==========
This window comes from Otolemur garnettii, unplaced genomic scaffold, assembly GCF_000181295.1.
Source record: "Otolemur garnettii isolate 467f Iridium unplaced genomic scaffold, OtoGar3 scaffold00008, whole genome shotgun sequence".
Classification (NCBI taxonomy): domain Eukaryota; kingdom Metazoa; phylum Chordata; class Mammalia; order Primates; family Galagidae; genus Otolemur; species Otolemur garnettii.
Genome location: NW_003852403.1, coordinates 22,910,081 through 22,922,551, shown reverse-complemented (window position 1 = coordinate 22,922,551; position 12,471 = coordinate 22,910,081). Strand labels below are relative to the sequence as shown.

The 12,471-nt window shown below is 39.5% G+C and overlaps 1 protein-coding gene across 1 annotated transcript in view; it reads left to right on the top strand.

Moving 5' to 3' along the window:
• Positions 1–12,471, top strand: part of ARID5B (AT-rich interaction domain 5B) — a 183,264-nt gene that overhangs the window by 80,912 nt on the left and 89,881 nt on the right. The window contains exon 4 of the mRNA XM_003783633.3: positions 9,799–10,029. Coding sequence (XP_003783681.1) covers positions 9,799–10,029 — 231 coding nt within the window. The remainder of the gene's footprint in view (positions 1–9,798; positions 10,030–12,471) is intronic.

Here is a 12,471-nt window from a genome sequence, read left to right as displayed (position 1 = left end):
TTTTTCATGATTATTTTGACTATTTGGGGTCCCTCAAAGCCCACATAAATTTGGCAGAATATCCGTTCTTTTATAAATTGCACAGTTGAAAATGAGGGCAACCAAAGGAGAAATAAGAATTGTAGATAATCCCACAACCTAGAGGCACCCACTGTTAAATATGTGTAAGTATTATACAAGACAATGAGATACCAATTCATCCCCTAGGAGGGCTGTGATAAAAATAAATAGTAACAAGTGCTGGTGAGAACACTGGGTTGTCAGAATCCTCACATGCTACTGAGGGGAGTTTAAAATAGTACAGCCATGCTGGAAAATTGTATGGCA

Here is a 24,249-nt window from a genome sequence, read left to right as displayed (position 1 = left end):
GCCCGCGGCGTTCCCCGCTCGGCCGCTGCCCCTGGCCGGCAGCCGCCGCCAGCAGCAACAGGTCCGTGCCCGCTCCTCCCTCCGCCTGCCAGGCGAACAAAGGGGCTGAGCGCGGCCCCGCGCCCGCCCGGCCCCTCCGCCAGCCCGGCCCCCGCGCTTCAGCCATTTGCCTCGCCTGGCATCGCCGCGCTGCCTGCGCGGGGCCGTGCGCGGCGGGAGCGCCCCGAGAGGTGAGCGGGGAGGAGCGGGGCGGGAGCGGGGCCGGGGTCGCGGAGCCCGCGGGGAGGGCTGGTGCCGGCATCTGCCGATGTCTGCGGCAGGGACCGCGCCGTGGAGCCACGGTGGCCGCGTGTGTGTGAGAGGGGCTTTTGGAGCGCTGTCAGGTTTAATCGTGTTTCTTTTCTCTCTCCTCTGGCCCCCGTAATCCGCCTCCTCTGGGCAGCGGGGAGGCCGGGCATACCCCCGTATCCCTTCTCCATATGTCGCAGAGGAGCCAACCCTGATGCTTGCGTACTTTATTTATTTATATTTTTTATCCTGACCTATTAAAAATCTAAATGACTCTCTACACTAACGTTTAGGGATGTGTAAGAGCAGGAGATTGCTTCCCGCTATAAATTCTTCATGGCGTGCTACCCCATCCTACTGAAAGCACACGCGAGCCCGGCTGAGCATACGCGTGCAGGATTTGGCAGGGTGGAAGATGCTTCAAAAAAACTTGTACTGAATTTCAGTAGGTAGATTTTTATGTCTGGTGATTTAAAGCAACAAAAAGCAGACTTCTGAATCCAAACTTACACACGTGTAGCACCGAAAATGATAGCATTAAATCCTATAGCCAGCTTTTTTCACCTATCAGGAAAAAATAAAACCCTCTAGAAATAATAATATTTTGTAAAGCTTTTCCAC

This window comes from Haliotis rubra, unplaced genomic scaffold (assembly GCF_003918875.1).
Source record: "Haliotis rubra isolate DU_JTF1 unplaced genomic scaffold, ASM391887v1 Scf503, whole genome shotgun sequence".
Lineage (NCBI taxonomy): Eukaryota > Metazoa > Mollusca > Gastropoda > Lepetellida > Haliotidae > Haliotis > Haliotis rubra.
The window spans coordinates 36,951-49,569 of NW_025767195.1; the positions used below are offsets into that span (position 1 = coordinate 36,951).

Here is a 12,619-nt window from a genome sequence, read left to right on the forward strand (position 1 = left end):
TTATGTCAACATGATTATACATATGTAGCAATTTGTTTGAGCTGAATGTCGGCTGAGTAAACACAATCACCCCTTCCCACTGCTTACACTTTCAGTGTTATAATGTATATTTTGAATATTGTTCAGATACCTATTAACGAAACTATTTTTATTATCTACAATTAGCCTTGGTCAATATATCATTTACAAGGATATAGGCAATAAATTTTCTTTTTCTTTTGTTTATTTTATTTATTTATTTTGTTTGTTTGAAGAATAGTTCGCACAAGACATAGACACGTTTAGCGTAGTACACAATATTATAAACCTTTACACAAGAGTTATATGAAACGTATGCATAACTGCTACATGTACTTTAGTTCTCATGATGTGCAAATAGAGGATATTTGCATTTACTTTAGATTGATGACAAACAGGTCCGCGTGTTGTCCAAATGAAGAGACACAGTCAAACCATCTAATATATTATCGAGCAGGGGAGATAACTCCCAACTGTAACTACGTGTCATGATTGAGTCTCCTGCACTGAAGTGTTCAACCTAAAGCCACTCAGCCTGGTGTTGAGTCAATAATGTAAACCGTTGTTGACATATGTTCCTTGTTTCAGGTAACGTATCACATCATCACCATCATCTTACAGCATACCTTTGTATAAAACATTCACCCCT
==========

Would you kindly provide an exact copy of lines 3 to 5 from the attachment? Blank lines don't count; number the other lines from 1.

Classification (NCBI taxonomy): domain Eukaryota; kingdom Metazoa; phylum Chordata; class Mammalia; order Primates; family Galagidae; genus Otolemur; species Otolemur garnettii.
Genome location: NW_003852403.1, coordinates 22,910,081 through 22,922,551, shown reverse-complemented (window position 1 = coordinate 22,922,551; position 12,471 = coordinate 22,910,081). Strand labels below are relative to the sequence as shown.

The 12,471-nt window shown below is 39.5% G+C and overlaps 1 protein-coding gene across 1 annotated transcript in view; it reads left to right on the top strand.